Reviews - Specialty Releases


Film Review: Happy People: A Year in the Taiga

Documentary on the life of hunters in Siberia is a welcome antidote for coddled city dwellers who need a reminder that humanity survived before Internet connections.

Jan 23, 2013

-By Sarah Sluis


filmjournal/photos/stylus/1370678-Happy_People_Md.jpg

For movie details, please click here.

The smiles of the 300 residents of a remote Siberian town are often hard to see. In the winter, their faces are covered to keep out the cold. In the summer, it’s to keep away the frightening swarms of mosquitoes. That people thrive at all in this place may be enough to warrant the title Happy People: A Year in the Taiga. If you were to plop the average American into this town, it would be safe to say there would be very, very little happiness. Maybe just a particularly deadly season of “Survivor.”

Yet in this remote area of Siberia there exist even-keeled hunters who gruffly endure temperatures of thirty-below-zero, months of solitude in isolated hunting cabins, and the not-so-unusual calamity. If you get mad when your subway is late, imagine coming home after a day of hunting only to find a giant tree has fallen on your cabin, knocking off the chimney. Goodbye, food and shelter.

Happy People follows a few of Siberia’s residents through all four seasons of the tundra. Werner Herzog reassembled and narrated this documentary, which is most remarkable for its subject matter, not its form. Dmitry Vasyukov, who receives a directing credit along with Herzog, originally created four one-hour films out of the footage, each focusing on a different season on the Taiga, the locals’ word for Siberia. The feature documentary version starts in spring and ends in winter. With a harsh winter and short summer, different tasks must be done during different seasons, lending a rhythm to the residents’ lives that’s absent in today’s cities. Firewood is cut during spring, given the summer to dry and cure, and then used through the winter. When the rivers are high after the summer thaw, people can travel and catch fish. In the winter, the rivers turn into frozen highways snowmobiles can zip across.

What’s striking is that the hunters survive not because of their brawn, but their ingenuity. Trees are patiently turned into razor-thin skis, canoes, and traps for sable. Dogs require careful disciplining and screening for temperament. Knowledge is passed from generation to generation, yielding incredibly complex tools. People who today might be robotics engineers or computer programmers existed in the past, and they must have been responsible for the ingenious tools that the Siberian men employ while going about their work. Although the hunters use steel traps to catch sable, their best trap is a traditional one, created using two trees and clever engineering.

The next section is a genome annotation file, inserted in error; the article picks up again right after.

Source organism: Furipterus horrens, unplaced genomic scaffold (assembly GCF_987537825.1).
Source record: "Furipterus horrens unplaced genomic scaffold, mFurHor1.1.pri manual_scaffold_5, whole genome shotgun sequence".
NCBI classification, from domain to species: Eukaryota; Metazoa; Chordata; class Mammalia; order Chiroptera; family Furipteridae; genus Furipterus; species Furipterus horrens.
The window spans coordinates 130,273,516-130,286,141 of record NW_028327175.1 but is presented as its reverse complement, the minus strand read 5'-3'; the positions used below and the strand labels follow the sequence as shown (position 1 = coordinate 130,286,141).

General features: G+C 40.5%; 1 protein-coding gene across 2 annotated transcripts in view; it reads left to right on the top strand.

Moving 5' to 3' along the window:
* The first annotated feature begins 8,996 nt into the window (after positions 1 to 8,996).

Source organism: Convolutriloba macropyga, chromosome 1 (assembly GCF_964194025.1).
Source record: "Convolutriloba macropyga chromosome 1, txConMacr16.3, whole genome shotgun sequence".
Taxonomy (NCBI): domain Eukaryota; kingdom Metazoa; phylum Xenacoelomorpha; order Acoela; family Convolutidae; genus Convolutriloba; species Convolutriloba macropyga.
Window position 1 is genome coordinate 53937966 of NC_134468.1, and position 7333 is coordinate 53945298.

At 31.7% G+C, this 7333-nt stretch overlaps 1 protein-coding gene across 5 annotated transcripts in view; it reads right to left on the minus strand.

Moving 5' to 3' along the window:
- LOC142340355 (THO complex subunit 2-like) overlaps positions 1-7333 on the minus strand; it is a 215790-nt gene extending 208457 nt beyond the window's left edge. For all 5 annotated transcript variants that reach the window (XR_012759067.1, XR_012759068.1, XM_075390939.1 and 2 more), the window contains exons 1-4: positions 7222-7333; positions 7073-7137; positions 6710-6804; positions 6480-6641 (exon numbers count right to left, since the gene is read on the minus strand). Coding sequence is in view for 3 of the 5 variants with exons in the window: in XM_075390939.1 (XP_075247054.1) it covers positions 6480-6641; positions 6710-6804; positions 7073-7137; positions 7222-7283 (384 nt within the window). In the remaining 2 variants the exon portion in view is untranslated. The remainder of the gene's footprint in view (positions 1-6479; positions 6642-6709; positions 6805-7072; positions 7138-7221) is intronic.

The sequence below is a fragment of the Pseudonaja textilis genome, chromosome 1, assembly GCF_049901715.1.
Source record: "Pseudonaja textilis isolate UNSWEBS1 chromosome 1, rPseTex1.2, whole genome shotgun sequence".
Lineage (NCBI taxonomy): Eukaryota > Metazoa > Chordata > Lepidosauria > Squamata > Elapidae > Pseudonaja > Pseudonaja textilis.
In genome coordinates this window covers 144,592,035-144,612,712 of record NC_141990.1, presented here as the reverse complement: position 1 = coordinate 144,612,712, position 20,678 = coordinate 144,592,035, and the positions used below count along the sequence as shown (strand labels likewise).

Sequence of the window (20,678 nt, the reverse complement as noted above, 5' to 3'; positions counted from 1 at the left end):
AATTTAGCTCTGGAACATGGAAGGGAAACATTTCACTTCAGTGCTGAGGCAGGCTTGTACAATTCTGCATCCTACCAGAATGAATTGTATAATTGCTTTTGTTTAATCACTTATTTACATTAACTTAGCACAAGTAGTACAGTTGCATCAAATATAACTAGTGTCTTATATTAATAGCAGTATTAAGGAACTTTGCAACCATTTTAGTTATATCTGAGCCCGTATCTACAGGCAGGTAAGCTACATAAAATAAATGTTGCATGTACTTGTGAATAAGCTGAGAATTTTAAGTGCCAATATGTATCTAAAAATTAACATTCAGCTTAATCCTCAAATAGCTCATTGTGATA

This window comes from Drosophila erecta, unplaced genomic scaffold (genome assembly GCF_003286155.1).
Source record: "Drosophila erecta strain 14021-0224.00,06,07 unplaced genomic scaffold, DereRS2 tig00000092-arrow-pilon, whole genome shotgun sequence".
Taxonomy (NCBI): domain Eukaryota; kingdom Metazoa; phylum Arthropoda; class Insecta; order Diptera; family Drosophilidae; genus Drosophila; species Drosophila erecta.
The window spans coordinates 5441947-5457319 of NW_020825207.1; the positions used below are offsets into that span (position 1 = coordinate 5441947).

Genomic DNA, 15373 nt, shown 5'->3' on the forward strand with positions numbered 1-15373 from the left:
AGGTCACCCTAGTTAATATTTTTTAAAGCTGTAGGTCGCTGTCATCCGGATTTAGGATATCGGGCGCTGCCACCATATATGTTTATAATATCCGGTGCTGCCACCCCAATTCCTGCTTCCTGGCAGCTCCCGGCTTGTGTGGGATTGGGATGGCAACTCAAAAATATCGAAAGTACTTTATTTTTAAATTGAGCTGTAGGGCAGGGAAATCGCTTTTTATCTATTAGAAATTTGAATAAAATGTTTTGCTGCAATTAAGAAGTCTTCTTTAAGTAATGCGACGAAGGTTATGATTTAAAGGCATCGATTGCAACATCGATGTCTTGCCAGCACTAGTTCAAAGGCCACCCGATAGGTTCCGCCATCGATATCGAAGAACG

Although occasionally a hunter will wax philosophic, offering a few words of wisdom, this is the kind of movie where the biggest insights come from simply observing their actions. The care and attention they put into work. The value of calm in the face of adversity. How to treat one’s dogs. Herzog’s narration elevates their work. Instead of making their endless exertion seem like a grind, it’s a noble fight in the power struggle between man and nature. Herzog’s 2005 documentary Grizzly Man focused on an eccentric activist who disobeyed the laws of nature. Happy People is about what man (and beast) can accomplish if they follow them. Dog owners who pamper their pooches will be shocked to see a dog run a hundred miles in the cold on an empty stomach in one day, and appear to pant no more than if he had just played a game of fetch in the dog park. Herzog makes a traditional way of life appear foreign and awe-inspiring, and for that this documentary will make a nuanced addition to his oeuvre.

More people will likely see this movie on-demand than by trudging to the theatre, but they won’t miss much. The grainy, oddly colored photography is a drawback most noticeable on the big screen, especially in the day and age of high-definition nature shows like “Planet Earth.”